Friday, 23 September 2011

The clean energy answer is blowing in the wind

Daily Telegraph
Tuesday 20/9/2011 Page: 21

THERE is obviously a healthy debate going about wind power in Australia, but some of the claims being made are about as far from reality as the Earth is from Uranus.

I was at the footy a couple of weeks ago when it was blowing a gale and the subject of wind farms came up. The thing everyone wanted to know was: Clean, green energy sounds great, but will it add to the pain when I get my power bill? Wind power is currently more expensive than either coal or gas, but you would barely notice it when your bill comes in.

Even with all the wind farms planned by the end of the decade under our renewable energy target, the projections are that renewable energy will make up between 4-7% of our bills by 2020. And wind power is coming down in price, while coal and gas are getting more expensive. The 21st century will be the clean energy century. Wind is the cheapest clean energy source that we can roll out on a large scale. And it works.

Over the first six months of this year, Australia's 1188 wind turbines generated enough electricity to power more than 725,000 homes. One week the wind was blowing so strongly it powered more than 1.5 million homes. What rusted on opponents of wind are most afraid of is the evidence that shows how well it works in producing our electricity and reducing emissions.

South Australia now gets over 20% of its electricity from wind power; one of the reasons the state's carbon emissions fell by 18% over the past five years. wind farms also provide jobs for local communities and contractors, as well as an economic boost for struggling regional areas. At the Capital wind farm near Canberra, about $10 million went straight into the pockets of locals during construction.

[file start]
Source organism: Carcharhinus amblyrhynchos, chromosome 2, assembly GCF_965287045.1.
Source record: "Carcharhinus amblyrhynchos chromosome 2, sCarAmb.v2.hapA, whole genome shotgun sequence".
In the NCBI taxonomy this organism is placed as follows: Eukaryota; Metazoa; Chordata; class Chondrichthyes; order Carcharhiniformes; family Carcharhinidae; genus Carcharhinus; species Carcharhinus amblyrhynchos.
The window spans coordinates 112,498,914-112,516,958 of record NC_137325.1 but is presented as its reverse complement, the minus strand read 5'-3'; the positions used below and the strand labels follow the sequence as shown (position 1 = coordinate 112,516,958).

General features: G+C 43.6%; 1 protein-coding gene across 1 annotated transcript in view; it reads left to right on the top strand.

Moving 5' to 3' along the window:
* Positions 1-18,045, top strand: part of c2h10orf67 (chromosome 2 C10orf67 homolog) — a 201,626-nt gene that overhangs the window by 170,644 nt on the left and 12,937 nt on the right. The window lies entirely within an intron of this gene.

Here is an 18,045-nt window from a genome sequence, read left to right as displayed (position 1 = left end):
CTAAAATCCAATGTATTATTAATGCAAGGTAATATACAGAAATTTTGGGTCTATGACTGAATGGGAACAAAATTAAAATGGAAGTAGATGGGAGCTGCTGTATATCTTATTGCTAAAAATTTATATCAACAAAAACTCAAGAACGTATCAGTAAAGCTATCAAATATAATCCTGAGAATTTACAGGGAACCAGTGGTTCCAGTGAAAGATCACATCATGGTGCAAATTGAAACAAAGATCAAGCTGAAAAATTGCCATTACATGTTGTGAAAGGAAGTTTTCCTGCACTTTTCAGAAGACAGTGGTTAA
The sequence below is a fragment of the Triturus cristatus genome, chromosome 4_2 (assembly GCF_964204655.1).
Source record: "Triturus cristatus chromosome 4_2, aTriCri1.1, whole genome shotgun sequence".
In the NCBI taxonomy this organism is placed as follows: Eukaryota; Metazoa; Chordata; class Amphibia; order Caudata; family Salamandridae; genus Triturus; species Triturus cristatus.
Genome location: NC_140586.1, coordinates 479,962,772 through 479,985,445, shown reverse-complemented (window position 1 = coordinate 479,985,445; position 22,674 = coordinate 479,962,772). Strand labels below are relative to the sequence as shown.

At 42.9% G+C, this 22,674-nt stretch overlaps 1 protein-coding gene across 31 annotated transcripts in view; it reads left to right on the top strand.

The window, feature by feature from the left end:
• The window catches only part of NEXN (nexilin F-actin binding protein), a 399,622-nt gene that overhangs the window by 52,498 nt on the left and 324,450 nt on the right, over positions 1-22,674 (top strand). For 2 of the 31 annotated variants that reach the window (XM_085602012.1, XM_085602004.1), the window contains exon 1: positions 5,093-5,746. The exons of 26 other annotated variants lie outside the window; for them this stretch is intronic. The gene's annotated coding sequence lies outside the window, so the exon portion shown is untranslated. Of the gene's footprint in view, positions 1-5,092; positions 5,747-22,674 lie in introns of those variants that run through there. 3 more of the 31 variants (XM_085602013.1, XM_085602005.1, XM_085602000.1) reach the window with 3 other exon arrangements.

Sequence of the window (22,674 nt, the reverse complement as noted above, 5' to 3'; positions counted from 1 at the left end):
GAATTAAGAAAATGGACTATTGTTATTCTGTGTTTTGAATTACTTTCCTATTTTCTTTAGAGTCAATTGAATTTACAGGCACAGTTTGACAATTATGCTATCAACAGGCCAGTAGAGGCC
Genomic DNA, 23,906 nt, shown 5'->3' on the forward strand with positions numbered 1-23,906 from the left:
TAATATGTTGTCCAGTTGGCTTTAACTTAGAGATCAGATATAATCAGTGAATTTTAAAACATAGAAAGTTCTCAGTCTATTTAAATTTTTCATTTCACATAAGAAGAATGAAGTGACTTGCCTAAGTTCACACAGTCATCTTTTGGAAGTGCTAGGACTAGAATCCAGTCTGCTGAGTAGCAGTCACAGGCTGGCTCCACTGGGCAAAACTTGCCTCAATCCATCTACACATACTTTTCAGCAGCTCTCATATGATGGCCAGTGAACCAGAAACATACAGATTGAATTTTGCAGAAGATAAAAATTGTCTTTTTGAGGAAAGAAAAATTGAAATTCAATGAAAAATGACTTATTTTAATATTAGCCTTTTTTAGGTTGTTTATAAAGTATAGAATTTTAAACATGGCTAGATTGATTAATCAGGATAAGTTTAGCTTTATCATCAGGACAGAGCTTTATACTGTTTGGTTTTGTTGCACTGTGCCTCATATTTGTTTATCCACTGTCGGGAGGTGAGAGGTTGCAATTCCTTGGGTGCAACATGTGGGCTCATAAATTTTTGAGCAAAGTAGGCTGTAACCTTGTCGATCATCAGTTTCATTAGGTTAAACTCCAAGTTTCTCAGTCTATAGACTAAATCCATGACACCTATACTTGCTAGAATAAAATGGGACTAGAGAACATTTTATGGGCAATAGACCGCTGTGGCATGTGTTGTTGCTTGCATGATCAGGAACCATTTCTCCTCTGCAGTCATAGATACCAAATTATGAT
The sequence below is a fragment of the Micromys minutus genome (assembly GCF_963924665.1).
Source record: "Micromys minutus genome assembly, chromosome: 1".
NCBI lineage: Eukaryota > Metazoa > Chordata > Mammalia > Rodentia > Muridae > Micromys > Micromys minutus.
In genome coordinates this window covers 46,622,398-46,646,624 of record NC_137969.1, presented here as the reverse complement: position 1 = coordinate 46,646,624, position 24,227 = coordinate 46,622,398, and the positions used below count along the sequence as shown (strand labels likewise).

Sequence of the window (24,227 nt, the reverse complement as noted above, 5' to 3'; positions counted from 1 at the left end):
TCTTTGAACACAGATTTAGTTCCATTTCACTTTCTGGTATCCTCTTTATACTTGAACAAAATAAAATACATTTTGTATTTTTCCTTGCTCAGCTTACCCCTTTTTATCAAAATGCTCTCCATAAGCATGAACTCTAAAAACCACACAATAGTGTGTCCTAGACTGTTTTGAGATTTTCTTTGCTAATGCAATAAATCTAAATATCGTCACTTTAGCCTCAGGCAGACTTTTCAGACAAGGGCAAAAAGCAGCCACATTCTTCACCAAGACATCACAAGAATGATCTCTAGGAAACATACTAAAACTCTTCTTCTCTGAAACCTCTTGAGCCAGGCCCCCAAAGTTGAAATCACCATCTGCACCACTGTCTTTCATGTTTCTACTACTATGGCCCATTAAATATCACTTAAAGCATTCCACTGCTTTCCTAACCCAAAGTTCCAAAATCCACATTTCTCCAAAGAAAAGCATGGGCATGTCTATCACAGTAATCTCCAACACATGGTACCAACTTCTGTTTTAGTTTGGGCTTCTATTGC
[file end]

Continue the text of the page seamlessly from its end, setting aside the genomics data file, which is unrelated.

It went into the corner store the local restaurant, motels and more. Farming couple Brian and Marcia used the income from turbines on their property to pay for drought feed for their livestock. There are many other examples where wind power has saved the family farm. Wind power employed more than 2200 people in 2010. It is sometimes criticised by opponents for providing more jobs during construction than ongoing positions. They say these aren't "real" jobs, but I wouldn't tell any of my construction worker mates that their job isn't real.

Another criticism is that wind has to be "backed up" by gas power plants, which sit idling away waiting for the wind to stop blowing. In fact we can predict the wind with better than 90% accuracy and our electricity grid is flexible enough that it can be easily accommodated. No one is saying that all our electricity should come from the wind, but it is playing an increasing role in providing clean energy for Australians.

Kane Thornton is director of the Clean Energy Council